Everything will be done to avoid blackouts this winter, vows Taoiseach

Everything Will Be Done To Avoid Blackouts This Winter, Vows Taoiseach Everything Will Be Done To Avoid Blackouts This Winter, Vows Taoiseach
Electricity cables, © PA Archive/PA Images
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By Cate McCurry, PA

The Taoiseach has attempted to allay the public’s fears over possible power outages this winter, saying everything will be done to prevent them.

Micheal Martin said the Government will make every effort and do “what needs to be done” to avoid the lights going out.

He said any short-term demand problems will be managed by working with large companies who will be required to use their back-up power supply.

He made the comments after Labour leader Alan Kelly called on the Taoiseach to guarantee that the lights will stay on this winter.


During Leaders’ Questions, Mr Kelly said: “I’m concerned because of our lack of long-term planning we’re sleepwalking into a crisis here when it comes to energy.”

Mr Martin said two gas-fired plants currently offline for maintenance will be back up and running in October and November.


He said repair work has been complicated by delays associated with Covid-19.

“However, we have been assured that these plants are due back in operation in October and November, and that will ensure supply throughout this winter,” Mr Martin added.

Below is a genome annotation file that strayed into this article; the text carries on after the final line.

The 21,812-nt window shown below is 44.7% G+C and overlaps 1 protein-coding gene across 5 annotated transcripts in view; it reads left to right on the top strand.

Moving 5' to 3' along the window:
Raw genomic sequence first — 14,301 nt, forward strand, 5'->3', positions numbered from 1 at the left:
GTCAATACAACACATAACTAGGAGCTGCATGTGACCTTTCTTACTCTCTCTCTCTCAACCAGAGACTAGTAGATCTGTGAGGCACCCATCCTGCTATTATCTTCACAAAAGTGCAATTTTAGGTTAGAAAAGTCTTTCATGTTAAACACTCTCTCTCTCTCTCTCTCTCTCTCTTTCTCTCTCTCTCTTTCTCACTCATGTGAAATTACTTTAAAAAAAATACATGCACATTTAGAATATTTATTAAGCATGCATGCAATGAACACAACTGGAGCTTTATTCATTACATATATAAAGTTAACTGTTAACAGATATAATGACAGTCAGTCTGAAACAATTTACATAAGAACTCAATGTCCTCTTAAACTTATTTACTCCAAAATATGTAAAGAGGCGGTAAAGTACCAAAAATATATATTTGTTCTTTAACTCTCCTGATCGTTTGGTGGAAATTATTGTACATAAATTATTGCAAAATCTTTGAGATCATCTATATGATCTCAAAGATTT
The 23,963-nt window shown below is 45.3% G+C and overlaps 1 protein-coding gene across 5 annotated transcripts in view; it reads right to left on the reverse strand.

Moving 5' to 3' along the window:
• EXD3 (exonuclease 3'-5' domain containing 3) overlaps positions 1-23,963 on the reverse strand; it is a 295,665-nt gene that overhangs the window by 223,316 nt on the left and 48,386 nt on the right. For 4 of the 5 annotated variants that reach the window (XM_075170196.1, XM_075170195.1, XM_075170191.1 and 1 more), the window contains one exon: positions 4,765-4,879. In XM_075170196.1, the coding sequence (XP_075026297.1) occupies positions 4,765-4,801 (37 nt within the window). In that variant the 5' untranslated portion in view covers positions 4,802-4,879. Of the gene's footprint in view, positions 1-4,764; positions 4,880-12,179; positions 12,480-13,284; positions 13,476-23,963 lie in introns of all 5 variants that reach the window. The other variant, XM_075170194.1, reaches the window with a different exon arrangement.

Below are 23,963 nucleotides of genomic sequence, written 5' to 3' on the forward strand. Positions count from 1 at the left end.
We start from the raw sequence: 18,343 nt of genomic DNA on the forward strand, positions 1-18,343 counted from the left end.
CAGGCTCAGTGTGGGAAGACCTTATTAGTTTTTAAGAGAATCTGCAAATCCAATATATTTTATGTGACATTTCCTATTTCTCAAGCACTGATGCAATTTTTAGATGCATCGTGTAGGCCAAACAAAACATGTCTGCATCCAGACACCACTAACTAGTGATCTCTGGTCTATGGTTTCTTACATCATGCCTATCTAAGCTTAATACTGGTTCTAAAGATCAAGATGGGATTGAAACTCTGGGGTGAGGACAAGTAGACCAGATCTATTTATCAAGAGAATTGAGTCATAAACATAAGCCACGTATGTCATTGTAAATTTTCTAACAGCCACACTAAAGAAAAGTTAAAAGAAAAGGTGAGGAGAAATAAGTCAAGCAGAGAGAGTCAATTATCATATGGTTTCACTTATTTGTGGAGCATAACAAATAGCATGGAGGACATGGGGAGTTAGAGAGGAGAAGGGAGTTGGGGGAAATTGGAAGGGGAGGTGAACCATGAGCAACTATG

“Any short-term problems will be managed by working with large energy users who have their own back-up power supply.

“Secondly, there is a generation gap between 2022 and 2025 because planned capacity increases won’t come on stream.

“We’ve been assured by the CRU (Commission for Regulation of Utilities) and EirGrid that they have plans in place to bridge that gap, including extending the operation of existing generators.”

He said there will also be new interconnectors to France and Britain.

“The commission for existing utilities is also developing a new data centre connection policy to ensure their operation is aligned with supply and there’ll be greater obligations on the operation of data centres in respect of the issue,” Mr Martin said.

People Before Profit TD Brid Smith said the threat to thousands of households has been compounded by the increase in the number of data centres in Ireland.

Ms Smith told the Dáil there are currently 70 data centres in Ireland.

The number of centres has increased by 25% compared to last year.

She said the most vulnerable people are afraid of losing heating “on freezing cold nights”.

She added: “This isn’t just to do with the limitation on energy, it’s very much to do with the increased cost of electricity and the rising price of carbon.

“Over 2020, we saw a 27% increase in gas demand from these data centres.

“In the context that households are facing ever-increasing energy bills, the continued granting of planning permission of energy intensive data centres is being perceived as an unfair distribution of the costs and benefits.

“Not only are you failing on your climate targets on giving people energy but also failing on a just transition.”

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